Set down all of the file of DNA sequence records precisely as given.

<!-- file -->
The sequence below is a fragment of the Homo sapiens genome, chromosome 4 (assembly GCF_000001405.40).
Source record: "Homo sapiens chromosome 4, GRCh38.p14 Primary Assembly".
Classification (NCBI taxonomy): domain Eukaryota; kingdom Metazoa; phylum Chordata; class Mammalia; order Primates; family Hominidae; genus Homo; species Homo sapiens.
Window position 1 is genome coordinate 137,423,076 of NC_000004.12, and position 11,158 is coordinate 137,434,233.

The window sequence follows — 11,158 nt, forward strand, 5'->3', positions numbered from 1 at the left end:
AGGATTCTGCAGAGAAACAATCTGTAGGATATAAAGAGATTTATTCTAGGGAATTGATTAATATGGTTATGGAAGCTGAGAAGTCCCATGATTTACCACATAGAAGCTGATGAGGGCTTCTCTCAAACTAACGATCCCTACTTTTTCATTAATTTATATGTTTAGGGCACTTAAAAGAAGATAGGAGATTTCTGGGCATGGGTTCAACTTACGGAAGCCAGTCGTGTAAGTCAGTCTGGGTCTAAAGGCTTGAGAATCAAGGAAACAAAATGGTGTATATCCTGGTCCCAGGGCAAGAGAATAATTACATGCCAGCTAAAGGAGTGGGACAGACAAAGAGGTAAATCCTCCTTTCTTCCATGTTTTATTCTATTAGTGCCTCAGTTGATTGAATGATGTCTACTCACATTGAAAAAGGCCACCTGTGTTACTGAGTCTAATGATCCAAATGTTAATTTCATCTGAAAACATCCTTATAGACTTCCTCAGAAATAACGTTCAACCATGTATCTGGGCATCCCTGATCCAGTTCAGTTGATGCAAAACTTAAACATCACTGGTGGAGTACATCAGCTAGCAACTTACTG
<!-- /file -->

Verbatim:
The sequence below is a fragment of the Homo sapiens genome, chromosome 4 (assembly GCF_000001405.40).
Source record: "Homo sapiens chromosome 4, GRCh38.p14 Primary Assembly".
Classification (NCBI taxonomy): domain Eukaryota; kingdom Metazoa; phylum Chordata; class Mammalia; order Primates; family Hominidae; genus Homo; species Homo sapiens.
Window position 1 is genome coordinate 137,423,076 of NC_000004.12, and position 11,158 is coordinate 137,434,233.

The window sequence follows — 11,158 nt, forward strand, 5'->3', positions numbered from 1 at the left end:
AGGATTCTGCAGAGAAACAATCTGTAGGATATAAAGAGATTTATTCTAGGGAATTGATTAATATGGTTATGGAAGCTGAGAAGTCCCATGATTTACCACATAGAAGCTGATGAGGGCTTCTCTCAAACTAACGATCCCTACTTTTTCATTAATTTATATGTTTAGGGCACTTAAAAGAAGATAGGAGATTTCTGGGCATGGGTTCAACTTACGGAAGCCAGTCGTGTAAGTCAGTCTGGGTCTAAAGGCTTGAGAATCAAGGAAACAAAATGGTGTATATCCTGGTCCCAGGGCAAGAGAATAATTACATGCCAGCTAAAGGAGTGGGACAGACAAAGAGGTAAATCCTCCTTTCTTCCATGTTTTATTCTATTAGTGCCTCAGTTGATTGAATGATGTCTACTCACATTGAAAAAGGCCACCTGTGTTACTGAGTCTAATGATCCAAATGTTAATTTCATCTGAAAACATCCTTATAGACTTCCTCAGAAATAACGTTCAACCATGTATCTGGGCATCCCTGATCCAGTTCAGTTGATGCAAAACTTAAACATCACTGGTGGAGTACATCAGCTAGCAACTTACTG